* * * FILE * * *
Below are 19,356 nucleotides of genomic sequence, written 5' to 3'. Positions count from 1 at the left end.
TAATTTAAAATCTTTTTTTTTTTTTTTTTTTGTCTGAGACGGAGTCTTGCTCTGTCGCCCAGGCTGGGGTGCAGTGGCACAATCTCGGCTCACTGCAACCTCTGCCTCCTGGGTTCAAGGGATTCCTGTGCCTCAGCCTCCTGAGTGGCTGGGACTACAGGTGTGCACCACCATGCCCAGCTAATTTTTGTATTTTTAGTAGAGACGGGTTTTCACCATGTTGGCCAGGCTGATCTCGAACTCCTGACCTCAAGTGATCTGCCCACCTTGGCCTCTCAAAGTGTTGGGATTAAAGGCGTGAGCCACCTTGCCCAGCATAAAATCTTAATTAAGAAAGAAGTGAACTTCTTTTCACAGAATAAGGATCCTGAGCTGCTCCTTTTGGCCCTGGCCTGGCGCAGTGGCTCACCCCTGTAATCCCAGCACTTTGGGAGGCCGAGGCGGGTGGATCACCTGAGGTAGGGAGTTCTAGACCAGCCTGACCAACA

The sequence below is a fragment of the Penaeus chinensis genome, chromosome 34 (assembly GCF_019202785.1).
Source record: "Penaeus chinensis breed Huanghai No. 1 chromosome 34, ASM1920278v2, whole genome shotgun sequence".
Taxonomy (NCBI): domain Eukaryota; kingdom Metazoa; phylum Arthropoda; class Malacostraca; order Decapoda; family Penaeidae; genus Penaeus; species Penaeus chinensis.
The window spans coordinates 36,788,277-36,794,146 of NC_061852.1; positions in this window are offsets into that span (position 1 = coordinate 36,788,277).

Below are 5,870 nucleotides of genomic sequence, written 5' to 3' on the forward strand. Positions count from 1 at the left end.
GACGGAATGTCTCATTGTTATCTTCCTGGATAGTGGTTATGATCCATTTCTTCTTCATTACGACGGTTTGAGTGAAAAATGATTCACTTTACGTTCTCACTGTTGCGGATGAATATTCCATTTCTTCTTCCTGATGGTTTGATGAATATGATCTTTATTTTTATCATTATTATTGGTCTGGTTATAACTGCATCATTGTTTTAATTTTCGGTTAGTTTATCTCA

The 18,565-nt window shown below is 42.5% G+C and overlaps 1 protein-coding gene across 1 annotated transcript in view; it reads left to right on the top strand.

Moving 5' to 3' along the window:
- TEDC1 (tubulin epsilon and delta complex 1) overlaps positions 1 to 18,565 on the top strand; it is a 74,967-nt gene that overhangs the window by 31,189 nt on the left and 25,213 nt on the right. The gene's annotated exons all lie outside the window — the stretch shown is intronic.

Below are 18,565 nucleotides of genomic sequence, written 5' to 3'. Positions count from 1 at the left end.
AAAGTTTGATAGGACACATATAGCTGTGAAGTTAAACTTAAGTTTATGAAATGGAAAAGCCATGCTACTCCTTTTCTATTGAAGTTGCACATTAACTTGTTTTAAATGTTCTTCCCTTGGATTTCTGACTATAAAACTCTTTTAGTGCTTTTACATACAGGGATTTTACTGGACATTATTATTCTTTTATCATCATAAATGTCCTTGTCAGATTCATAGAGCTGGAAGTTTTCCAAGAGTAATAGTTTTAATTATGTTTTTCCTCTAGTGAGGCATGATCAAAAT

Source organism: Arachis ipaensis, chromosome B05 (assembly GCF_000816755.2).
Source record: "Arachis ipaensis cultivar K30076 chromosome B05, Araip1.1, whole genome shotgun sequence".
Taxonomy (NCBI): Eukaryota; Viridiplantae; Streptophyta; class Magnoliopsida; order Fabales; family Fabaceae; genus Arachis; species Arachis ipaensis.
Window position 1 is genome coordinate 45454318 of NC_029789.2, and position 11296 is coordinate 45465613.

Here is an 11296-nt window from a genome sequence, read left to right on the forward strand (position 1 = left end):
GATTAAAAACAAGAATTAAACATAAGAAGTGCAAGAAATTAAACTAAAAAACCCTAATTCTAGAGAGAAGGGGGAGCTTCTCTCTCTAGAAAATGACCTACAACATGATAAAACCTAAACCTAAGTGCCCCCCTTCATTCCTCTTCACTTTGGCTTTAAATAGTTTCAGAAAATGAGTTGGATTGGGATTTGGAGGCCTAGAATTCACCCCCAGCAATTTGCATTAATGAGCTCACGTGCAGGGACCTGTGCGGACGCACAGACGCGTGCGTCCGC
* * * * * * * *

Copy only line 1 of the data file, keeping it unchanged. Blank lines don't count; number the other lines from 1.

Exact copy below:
Below are 19,356 nucleotides of genomic sequence, written 5' to 3'. Positions count from 1 at the left end.